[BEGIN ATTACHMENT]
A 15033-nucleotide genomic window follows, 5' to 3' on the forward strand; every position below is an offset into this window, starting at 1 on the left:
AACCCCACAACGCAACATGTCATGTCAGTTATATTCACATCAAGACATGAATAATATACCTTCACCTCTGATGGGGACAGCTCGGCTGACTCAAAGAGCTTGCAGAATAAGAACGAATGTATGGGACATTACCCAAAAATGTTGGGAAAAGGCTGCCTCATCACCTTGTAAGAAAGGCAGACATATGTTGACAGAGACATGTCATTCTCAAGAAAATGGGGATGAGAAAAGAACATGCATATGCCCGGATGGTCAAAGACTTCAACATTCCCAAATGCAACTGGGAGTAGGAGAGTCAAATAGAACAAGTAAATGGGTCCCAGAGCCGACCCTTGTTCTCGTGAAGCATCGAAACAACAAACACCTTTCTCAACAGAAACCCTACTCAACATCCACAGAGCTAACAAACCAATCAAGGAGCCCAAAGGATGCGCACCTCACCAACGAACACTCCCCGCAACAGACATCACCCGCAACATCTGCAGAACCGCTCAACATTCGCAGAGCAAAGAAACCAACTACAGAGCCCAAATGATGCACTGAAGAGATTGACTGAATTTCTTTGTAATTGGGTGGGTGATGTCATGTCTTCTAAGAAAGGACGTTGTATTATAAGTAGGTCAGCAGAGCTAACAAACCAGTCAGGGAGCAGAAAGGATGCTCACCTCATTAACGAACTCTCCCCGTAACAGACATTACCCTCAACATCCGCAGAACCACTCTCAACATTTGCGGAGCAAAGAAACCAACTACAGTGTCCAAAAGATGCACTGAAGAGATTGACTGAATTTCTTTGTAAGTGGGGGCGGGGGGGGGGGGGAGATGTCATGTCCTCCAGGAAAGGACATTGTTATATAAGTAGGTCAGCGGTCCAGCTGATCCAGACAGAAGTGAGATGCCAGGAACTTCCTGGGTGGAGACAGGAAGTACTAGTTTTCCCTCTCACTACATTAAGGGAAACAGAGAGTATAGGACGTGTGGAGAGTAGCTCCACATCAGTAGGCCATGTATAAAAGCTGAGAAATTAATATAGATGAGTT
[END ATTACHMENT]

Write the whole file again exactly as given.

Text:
A 15033-nucleotide genomic window follows, 5' to 3' on the forward strand; every position below is an offset into this window, starting at 1 on the left:
AACCCCACAACGCAACATGTCATGTCAGTTATATTCACATCAAGACATGAATAATATACCTTCACCTCTGATGGGGACAGCTCGGCTGACTCAAAGAGCTTGCAGAATAAGAACGAATGTATGGGACATTACCCAAAAATGTTGGGAAAAGGCTGCCTCATCACCTTGTAAGAAAGGCAGACATATGTTGACAGAGACATGTCATTCTCAAGAAAATGGGGATGAGAAAAGAACATGCATATGCCCGGATGGTCAAAGACTTCAACATTCCCAAATGCAACTGGGAGTAGGAGAGTCAAATAGAACAAGTAAATGGGTCCCAGAGCCGACCCTTGTTCTCGTGAAGCATCGAAACAACAAACACCTTTCTCAACAGAAACCCTACTCAACATCCACAGAGCTAACAAACCAATCAAGGAGCCCAAAGGATGCGCACCTCACCAACGAACACTCCCCGCAACAGACATCACCCGCAACATCTGCAGAACCGCTCAACATTCGCAGAGCAAAGAAACCAACTACAGAGCCCAAATGATGCACTGAAGAGATTGACTGAATTTCTTTGTAATTGGGTGGGTGATGTCATGTCTTCTAAGAAAGGACGTTGTATTATAAGTAGGTCAGCAGAGCTAACAAACCAGTCAGGGAGCAGAAAGGATGCTCACCTCATTAACGAACTCTCCCCGTAACAGACATTACCCTCAACATCCGCAGAACCACTCTCAACATTTGCGGAGCAAAGAAACCAACTACAGTGTCCAAAAGATGCACTGAAGAGATTGACTGAATTTCTTTGTAAGTGGGGGCGGGGGGGGGGGGGAGATGTCATGTCCTCCAGGAAAGGACATTGTTATATAAGTAGGTCAGCGGTCCAGCTGATCCAGACAGAAGTGAGATGCCAGGAACTTCCTGGGTGGAGACAGGAAGTACTAGTTTTCCCTCTCACTACATTAAGGGAAACAGAGAGTATAGGACGTGTGGAGAGTAGCTCCACATCAGTAGGCCATGTATAAAAGCTGAGAAATTAATATAGATGAGTT